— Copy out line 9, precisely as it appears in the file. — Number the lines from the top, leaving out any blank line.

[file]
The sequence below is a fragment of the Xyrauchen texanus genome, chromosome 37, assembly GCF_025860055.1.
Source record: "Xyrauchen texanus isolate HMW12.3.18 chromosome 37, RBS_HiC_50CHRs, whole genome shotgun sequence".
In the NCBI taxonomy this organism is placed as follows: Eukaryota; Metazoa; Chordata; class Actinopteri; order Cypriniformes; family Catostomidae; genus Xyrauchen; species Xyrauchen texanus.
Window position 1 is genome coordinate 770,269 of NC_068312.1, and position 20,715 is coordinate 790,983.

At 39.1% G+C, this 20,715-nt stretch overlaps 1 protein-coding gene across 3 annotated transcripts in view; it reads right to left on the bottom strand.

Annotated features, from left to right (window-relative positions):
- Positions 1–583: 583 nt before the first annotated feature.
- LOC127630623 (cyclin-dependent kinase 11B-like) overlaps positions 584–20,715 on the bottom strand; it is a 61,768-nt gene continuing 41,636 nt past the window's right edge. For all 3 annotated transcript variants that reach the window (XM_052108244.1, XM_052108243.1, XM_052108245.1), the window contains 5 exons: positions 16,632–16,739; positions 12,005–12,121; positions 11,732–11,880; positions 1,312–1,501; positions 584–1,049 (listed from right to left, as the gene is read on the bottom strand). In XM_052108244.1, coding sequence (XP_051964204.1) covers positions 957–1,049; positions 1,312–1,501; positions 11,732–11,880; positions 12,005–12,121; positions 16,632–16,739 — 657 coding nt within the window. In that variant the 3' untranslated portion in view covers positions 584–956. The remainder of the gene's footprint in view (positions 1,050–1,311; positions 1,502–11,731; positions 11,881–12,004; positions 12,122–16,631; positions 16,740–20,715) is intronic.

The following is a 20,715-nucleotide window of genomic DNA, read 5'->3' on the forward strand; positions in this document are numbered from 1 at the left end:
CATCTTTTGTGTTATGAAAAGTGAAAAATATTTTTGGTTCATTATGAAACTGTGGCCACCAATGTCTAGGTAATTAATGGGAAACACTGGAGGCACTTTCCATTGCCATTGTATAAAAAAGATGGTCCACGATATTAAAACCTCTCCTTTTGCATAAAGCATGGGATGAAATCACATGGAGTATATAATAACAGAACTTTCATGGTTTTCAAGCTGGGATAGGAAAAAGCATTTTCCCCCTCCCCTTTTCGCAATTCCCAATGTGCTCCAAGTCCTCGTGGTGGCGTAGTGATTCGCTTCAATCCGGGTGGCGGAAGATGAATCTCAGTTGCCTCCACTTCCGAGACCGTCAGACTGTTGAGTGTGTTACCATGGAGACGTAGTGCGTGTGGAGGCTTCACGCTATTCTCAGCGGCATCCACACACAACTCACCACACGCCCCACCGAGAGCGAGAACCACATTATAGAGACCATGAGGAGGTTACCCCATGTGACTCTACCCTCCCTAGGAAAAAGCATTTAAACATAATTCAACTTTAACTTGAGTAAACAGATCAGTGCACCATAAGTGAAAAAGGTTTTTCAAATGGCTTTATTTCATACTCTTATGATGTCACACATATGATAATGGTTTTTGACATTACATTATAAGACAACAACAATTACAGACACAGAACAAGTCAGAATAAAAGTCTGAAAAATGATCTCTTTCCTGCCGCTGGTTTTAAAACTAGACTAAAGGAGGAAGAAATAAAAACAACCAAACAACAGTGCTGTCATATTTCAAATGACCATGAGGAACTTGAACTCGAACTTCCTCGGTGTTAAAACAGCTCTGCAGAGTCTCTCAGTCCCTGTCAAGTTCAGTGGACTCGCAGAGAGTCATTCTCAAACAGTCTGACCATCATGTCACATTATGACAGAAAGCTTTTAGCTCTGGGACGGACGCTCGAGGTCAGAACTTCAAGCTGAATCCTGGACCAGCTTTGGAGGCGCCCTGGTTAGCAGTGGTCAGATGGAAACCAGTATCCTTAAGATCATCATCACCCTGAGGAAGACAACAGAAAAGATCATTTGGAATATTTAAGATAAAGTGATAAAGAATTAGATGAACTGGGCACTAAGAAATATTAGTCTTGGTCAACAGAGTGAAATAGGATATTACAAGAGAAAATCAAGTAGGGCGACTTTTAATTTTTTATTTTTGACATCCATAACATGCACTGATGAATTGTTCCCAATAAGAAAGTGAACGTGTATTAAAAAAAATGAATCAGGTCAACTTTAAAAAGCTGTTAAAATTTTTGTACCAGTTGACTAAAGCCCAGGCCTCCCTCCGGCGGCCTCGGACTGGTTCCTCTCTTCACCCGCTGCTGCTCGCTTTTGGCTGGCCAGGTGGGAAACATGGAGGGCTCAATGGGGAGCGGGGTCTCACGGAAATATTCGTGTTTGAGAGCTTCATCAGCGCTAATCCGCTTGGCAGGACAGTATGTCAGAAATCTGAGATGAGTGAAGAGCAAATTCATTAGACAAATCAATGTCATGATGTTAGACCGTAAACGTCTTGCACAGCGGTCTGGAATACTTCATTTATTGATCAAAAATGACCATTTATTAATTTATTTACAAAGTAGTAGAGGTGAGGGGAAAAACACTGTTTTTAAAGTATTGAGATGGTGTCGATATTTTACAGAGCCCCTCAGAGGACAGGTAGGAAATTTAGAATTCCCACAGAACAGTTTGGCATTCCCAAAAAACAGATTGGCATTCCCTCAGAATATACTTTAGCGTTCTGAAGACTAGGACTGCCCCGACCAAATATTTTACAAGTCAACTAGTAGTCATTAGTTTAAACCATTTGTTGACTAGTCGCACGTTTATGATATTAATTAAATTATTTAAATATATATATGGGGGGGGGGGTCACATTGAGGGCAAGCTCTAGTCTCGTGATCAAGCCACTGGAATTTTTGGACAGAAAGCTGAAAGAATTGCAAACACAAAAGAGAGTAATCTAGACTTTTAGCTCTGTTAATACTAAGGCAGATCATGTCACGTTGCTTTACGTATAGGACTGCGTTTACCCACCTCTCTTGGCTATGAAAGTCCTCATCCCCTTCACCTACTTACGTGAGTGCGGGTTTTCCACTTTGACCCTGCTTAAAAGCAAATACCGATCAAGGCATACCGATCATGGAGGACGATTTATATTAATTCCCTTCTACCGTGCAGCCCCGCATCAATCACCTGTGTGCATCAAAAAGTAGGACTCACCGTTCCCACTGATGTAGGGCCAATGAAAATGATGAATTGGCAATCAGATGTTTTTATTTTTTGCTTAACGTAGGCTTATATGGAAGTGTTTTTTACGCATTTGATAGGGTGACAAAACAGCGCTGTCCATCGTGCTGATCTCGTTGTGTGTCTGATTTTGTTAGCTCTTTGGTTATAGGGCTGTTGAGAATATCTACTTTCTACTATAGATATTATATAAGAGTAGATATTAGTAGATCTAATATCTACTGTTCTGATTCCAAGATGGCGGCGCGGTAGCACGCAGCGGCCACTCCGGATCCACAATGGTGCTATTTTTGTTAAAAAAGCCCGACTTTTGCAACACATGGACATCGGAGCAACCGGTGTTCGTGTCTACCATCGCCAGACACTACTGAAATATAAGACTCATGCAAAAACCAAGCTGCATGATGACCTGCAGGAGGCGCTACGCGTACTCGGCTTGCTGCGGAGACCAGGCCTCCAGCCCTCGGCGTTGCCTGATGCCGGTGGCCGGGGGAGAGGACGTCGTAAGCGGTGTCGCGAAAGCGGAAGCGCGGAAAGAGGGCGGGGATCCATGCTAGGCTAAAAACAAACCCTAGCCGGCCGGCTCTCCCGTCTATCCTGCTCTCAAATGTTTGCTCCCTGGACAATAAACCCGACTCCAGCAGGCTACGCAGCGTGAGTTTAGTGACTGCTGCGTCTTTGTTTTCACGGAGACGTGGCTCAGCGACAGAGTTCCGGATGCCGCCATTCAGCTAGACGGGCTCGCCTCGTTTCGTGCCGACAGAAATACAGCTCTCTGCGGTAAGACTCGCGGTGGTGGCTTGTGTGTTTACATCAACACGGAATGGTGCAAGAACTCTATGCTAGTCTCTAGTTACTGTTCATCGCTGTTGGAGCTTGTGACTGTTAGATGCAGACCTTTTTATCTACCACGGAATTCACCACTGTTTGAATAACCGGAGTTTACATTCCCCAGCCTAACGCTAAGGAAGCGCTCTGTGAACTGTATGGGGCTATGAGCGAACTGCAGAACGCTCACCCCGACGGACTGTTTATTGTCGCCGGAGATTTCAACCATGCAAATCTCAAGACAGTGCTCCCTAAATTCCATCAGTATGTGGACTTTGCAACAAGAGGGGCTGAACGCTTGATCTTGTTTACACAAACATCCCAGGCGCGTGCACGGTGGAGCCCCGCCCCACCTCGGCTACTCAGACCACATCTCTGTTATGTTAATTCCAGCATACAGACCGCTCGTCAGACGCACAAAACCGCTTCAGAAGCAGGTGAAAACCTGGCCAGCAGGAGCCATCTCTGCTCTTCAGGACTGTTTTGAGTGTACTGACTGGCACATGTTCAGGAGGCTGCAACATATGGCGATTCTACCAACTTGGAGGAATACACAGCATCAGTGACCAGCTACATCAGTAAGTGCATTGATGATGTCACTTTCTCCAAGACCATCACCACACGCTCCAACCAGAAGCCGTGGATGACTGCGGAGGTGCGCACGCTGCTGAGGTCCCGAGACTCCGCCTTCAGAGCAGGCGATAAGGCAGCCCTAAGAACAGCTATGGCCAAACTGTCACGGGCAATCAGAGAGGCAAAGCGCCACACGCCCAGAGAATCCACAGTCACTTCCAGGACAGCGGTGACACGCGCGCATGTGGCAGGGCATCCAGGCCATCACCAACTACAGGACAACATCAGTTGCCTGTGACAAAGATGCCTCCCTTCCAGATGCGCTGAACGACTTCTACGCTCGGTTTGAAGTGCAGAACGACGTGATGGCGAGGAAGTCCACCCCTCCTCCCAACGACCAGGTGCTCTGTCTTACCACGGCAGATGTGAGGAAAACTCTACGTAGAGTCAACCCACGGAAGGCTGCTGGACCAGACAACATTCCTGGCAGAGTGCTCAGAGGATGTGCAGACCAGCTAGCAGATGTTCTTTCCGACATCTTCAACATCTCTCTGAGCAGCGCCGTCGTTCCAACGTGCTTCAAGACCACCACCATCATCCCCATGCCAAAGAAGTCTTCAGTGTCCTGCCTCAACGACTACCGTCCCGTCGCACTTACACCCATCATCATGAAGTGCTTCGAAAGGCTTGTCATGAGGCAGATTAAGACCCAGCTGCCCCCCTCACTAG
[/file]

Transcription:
The following is a 20,715-nucleotide window of genomic DNA, read 5'->3' on the forward strand; positions in this document are numbered from 1 at the left end: